Sheikh Shakhbout Medical City, one of the UAE’s largest hospitals for serious and complex care, and a joint-venture partnership between Abu Dhabi Health Services Company (SEHA) and Mayo Clinic, launched a comprehensive centre for inflammatory bowel disease in Abu Dhabi. The centre would offer dedicated, multidisciplinary services inclusive of biological medicines, minimally invasive robotic surgery, and as part of its set of services the SSMC IBD Center has onboarded a new dedicated, multidisciplinary team of experts that will be delivering surgical, endoscopic, nutritional, radiological, pharmaceutical, and eventually behavioural health services, amongst others.
“The close cooperation between gastroenterology and colorectal surgery specialists is an essential aspect of the comprehensive and patient centred care. IBD is a unique and challenging disease. Patients benefit the most when they are seen and managed by a collaborative team of specialists from the outset to select the most appropriate treatment plan for every individual patient,” says Dr. Faek El Jamali, division chair of Colorectal Surgery, SSMC.
“IBD patients are at significantly greater risk of pre-cancerous lesions of the colon which are typically difficult to see and remove. Therefore, employing advanced methods of detection such as chromoendscopy (both digital and blue dye) and the removal of these through endoscopes as opposed to surgery,” adds Dr. Michael Wallace, Gastroenterology and Hepatology consultant and division chair, SSMC.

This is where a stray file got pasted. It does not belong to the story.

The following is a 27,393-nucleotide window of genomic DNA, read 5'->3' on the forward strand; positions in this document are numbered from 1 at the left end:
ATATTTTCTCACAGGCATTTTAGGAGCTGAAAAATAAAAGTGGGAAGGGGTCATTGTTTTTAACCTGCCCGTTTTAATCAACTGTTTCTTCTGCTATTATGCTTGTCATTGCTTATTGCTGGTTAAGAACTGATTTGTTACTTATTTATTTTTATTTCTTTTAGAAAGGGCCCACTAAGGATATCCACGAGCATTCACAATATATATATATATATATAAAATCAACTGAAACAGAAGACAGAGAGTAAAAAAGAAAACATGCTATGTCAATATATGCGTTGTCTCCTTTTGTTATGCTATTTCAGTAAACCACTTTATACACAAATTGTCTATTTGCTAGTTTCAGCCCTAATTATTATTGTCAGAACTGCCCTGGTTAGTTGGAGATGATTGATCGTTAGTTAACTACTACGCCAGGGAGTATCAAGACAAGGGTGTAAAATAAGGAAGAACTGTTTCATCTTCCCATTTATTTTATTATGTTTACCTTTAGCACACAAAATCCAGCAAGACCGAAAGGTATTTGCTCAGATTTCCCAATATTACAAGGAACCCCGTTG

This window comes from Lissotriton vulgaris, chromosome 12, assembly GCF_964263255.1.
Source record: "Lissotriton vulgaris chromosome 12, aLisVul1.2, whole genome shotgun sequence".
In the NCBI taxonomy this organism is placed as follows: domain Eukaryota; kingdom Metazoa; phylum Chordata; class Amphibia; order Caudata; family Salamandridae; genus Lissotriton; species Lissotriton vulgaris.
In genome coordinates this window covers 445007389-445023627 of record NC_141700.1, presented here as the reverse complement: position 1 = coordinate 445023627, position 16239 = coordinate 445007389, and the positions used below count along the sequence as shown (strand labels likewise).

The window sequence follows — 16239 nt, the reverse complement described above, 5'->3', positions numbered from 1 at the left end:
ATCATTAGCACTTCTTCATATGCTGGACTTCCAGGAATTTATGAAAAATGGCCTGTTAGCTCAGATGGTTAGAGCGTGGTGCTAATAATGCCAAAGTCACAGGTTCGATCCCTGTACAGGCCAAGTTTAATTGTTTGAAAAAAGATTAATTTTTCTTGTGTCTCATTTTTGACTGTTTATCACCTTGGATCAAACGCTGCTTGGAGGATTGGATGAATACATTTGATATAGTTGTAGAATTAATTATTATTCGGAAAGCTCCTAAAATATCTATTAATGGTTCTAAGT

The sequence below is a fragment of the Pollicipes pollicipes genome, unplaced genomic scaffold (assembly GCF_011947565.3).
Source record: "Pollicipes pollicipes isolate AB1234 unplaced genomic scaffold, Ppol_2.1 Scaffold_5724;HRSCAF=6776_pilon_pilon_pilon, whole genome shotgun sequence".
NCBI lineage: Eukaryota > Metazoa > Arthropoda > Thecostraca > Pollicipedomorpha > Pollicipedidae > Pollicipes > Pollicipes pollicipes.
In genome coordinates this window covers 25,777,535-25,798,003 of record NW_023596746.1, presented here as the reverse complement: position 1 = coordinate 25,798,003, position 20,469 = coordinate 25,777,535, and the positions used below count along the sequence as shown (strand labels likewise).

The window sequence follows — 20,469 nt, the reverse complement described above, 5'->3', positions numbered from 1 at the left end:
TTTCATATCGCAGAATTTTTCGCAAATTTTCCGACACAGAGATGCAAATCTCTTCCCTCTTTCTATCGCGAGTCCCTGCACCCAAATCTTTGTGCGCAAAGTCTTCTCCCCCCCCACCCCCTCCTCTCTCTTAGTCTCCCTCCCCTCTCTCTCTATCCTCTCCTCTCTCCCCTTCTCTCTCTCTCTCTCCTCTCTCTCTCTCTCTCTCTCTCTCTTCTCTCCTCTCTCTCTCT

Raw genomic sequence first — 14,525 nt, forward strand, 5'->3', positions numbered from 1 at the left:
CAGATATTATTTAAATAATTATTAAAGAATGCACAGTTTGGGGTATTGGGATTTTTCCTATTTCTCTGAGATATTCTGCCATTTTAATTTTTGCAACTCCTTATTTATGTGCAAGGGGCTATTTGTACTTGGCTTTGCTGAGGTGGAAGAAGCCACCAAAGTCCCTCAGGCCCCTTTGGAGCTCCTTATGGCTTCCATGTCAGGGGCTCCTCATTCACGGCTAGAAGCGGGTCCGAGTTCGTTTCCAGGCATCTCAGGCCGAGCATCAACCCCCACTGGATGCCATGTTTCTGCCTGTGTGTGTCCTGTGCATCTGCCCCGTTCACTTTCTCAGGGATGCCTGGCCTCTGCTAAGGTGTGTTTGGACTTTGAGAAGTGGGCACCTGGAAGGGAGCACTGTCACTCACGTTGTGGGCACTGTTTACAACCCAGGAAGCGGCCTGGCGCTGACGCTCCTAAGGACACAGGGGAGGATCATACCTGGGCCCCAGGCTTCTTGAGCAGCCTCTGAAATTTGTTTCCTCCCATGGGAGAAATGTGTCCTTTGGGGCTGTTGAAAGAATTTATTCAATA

Chromo colonoscopy, or chromoendoscopy, is an adjunctive procedure which refers to the application of topical dying or digital optical filters during an endoscopy in order to identify otherwise difficult to see abnormalities. A rare procedure at UAE facilities, it is being offered by SSMC IBD Centre.
To further improve understanding and publish sound epidemiological data for IBD in the UAE, SSMC is actively seeking to create the first IBD consortium in Abu Dhabi. “This registry will encompass every IBD patient in the emirate and will enable us to conduct robust observational research and put into place a clinical trials infrastructure that directly aims to address the needs of our local IBD patients,” concludes Dr Malik.
This article appears in the latest issue of Omnia Health Magazine. Read the full issue online today.